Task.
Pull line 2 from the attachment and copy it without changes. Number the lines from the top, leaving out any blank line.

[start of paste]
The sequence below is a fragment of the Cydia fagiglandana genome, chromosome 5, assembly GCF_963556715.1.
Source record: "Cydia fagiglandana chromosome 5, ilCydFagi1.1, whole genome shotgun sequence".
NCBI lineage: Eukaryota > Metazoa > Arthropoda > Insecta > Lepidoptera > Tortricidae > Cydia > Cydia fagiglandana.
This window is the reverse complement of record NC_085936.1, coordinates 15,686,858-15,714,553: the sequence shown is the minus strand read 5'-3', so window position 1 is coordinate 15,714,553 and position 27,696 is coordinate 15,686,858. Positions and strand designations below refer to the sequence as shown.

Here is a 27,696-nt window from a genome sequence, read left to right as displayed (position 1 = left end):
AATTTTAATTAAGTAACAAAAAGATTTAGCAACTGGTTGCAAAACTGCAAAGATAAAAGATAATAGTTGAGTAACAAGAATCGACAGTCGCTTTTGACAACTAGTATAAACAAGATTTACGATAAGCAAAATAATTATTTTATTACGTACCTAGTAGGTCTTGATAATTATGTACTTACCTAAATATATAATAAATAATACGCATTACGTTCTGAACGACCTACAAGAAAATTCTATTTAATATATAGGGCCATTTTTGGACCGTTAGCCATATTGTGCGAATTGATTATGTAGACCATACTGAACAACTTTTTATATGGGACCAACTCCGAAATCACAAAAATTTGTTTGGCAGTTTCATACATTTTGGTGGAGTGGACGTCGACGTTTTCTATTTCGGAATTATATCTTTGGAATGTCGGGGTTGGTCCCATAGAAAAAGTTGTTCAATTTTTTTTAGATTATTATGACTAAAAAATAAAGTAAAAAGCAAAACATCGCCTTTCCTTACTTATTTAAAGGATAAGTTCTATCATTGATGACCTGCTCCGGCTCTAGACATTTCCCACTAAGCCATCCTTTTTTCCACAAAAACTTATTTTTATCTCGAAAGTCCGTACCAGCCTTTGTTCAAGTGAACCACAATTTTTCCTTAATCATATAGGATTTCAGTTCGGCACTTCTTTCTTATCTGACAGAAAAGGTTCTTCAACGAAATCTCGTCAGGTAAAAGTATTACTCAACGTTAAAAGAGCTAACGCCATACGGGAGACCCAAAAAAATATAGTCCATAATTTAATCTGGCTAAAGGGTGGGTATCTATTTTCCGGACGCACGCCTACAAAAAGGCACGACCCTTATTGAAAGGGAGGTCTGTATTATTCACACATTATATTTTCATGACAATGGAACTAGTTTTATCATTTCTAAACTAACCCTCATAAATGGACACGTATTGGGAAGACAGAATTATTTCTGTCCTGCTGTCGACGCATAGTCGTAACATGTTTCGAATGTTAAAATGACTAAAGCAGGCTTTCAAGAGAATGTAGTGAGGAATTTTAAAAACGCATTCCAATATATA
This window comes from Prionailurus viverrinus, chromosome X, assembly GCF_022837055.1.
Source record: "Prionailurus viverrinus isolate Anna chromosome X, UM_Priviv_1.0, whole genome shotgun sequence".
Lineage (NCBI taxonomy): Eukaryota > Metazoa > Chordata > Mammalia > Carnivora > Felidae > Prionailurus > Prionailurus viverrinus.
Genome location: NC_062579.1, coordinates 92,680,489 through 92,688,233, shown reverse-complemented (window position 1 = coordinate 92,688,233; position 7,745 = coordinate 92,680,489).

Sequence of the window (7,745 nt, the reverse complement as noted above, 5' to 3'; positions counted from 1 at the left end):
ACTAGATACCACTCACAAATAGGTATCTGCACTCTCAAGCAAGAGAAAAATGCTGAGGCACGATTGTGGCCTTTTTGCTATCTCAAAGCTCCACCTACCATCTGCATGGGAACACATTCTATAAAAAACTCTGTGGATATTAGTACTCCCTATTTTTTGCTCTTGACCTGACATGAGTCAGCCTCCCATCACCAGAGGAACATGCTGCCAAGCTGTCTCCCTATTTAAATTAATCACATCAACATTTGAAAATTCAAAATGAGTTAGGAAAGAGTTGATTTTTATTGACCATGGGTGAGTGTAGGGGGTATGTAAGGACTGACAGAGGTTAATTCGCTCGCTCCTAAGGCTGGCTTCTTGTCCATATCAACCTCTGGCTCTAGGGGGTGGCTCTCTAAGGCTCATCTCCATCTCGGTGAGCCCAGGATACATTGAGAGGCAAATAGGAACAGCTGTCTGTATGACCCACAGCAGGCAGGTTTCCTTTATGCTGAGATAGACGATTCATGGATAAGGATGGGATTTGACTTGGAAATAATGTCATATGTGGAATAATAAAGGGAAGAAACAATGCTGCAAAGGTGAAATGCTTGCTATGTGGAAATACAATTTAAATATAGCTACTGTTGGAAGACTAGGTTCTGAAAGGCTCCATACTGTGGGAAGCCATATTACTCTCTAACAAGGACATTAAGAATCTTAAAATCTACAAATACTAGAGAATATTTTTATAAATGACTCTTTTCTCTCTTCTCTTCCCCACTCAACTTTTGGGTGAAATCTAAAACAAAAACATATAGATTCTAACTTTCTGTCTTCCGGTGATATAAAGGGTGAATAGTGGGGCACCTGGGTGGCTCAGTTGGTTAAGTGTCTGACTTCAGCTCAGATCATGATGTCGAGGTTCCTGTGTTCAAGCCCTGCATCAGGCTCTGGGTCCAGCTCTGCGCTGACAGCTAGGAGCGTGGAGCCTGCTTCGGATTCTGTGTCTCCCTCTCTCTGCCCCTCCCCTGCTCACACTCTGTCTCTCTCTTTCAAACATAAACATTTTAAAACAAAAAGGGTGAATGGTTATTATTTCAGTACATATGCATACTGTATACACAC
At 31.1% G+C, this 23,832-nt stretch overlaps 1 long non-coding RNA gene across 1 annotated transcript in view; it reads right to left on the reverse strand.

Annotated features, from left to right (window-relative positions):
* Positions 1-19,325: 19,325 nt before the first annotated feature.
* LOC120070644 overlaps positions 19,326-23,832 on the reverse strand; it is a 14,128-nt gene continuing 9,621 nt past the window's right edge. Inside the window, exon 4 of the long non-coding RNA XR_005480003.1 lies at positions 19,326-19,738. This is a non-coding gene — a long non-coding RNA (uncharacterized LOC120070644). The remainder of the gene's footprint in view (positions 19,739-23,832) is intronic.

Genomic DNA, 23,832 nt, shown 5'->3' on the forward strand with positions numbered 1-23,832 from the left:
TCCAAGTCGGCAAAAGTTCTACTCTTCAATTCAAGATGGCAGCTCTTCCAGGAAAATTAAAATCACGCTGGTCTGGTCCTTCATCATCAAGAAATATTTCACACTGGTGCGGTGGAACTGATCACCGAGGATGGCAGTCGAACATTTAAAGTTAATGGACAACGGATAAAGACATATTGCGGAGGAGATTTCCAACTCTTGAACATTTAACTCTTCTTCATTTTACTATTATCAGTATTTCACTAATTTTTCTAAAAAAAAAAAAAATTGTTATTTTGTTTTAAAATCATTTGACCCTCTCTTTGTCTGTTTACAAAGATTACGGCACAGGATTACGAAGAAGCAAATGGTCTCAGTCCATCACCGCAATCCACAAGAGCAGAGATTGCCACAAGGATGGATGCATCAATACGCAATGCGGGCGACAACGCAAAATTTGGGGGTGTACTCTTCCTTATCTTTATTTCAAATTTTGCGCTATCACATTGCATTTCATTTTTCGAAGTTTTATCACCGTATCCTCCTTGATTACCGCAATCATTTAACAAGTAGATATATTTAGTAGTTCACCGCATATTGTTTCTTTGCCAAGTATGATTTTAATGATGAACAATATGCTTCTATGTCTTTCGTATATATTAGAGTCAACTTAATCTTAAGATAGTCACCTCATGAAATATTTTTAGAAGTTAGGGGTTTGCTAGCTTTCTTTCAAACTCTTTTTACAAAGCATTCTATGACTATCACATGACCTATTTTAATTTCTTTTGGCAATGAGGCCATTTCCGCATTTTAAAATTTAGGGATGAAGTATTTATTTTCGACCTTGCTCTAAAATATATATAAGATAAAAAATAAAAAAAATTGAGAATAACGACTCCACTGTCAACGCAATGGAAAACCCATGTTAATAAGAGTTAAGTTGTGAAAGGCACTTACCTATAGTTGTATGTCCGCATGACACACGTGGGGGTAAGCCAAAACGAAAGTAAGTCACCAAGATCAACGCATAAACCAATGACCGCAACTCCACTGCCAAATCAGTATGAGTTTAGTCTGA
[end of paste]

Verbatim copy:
Source record: "Cydia fagiglandana chromosome 5, ilCydFagi1.1, whole genome shotgun sequence".